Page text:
Following on from my last post: while I’m still looking through all the notes from last week’s workshop, one of the young people who attended sent me this fantastic report of the day. Huge thanks to Ellen Thompson (aged 14) for writing this excellent overview, and for agreeing that I could publish it as a guest post. Now I just need to follow it!
Embedding children and young people’s participation in health and social care services
King’s College, London
A round-up of the presentations and discussions
Maggie Atkinson – Children’s Commissioner For England
Maggie Atkinson suggested that the NHS sees children as people whose opinion doesn’t count and this clearly must change as children and young people are big users of the NHS. She said that every child has the basic human right to have their voice heard and taken seriously in every aspect of their life including their health and social care. It was also suggested that for children to understand what health and social care they had, the information they were given had to be written in plain English. This would also help them to decide what rights they had.
She strongly suggested that children were experts in their own life and therefore should be able to put their views across to their health and social care services. Any form of participation had to reach both children living in rural and urban areas so their opinions from across the country could make a difference. It was also brought to our attention that when a child reaches 18 any extra support they were given is lost even though it is still needed.
Amanda Allard – Principal Officer, Council For Disabled Children
Amanda Allard said that children and young people are often so happy to receive any health or social care that they don’t feel that complaining is the right thing to do, even though it could help them and others. To make sure that children and young people take the advice given to them we must listen to them when they have any issues. To help the children and young people to feed back their views, they need to understand about how the NHS works and how to make complaints.
Investing In Children
Investing In Children is a partnership between the local authority in Durham and the NHS to promote the Human Rights of young people. They run various participation activities. They sent young people out to review local health and social centres to see if they were suitable for young people. This was called mystery shopping and the example given focused on sexual health. They would give feedback on how to improve services, and if the organisations followed this they would receive an award. This is a good way to get young people involved in participation as they don’t have to sit on a panel.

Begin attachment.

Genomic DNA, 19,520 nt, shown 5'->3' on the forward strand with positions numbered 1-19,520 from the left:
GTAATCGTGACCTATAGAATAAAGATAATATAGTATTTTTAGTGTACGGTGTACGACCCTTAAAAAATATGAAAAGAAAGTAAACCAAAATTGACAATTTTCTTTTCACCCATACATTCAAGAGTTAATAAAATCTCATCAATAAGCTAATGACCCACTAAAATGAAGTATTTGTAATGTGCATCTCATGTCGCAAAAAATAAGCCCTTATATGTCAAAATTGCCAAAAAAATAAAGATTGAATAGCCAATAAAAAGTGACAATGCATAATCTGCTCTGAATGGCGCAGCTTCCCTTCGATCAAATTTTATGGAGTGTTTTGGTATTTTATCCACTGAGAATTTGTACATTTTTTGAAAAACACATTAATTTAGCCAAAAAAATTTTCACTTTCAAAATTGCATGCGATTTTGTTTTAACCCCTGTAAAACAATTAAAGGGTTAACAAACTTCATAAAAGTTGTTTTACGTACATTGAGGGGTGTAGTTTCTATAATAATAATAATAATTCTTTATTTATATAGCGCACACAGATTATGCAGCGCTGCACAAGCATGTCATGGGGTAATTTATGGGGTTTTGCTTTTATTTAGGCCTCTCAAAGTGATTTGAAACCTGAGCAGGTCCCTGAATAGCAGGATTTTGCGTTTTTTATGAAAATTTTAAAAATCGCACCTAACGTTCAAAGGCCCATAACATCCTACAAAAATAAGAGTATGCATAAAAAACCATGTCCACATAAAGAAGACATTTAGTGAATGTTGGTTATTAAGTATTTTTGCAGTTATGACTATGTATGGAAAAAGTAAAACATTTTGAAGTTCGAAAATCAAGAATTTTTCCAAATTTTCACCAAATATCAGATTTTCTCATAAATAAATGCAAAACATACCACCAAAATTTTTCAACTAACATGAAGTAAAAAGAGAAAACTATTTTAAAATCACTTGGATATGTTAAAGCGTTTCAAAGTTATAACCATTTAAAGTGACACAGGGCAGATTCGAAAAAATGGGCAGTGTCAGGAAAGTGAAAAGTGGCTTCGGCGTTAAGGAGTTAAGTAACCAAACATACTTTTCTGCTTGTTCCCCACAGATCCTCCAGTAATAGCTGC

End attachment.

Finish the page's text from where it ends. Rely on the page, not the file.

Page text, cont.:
Association For Young People’s Heath – Be Healthy
Be Healthy was a project that got young people to try to show other young people and managers of health and social care services how the services should be run, so that young people would want to use them and would benefit fully from them. They also suggested that young adults should be able to talk about health issues they want to talk about, not what adults thought they should talk about.
Young Minds- VIK
The VIK or Very Important Kids’ panel was set up to try to improve mental health services for young people. They would do activities to raise awareness, and also talked to many mental health services. One girl who was part of VIK talked about how being part of participation had helped her become a lot more confident. She could now use public transport on her own; she also made lots of friends and felt she was more able to cope with her mental illness.
North Bristol Community Children’s Health Partnership
The HYPE (Helping Young People Engage) team of the North Bristol Community Children’s Health Partnership involve children in different levels of their local healthcare facilities, such as those for mental health, children’s therapists, disabled children and children in care. Projects the children and families are involved in include recruitment of staff, making art work and designing leaflets.
East & North Hertfordshire NHS trust
This project showed children from a school in Stevenage that the NHS is an exciting place, offering many career choices, not just those for doctors and nurses. The children who took part designed a new look for the Lister Hospital so it would appeal to teenagers aged 14-16. They then had to do a Dragon’s Den style presentation to managers at the hospital. This gave them the opportunity to develop their design skills, confidence and teamwork skills.
Pupils also ran a health awareness stall at a health action day, and will be involved in community work in the future.
The main points that came across through discussions were that participation should be a shared responsibly at all levels in health and social care services. All participants should be shown how their input actually helped. It was also important that the young people involved knew that there may be limitations to what could be achieved – and that everyone can have fun being involved.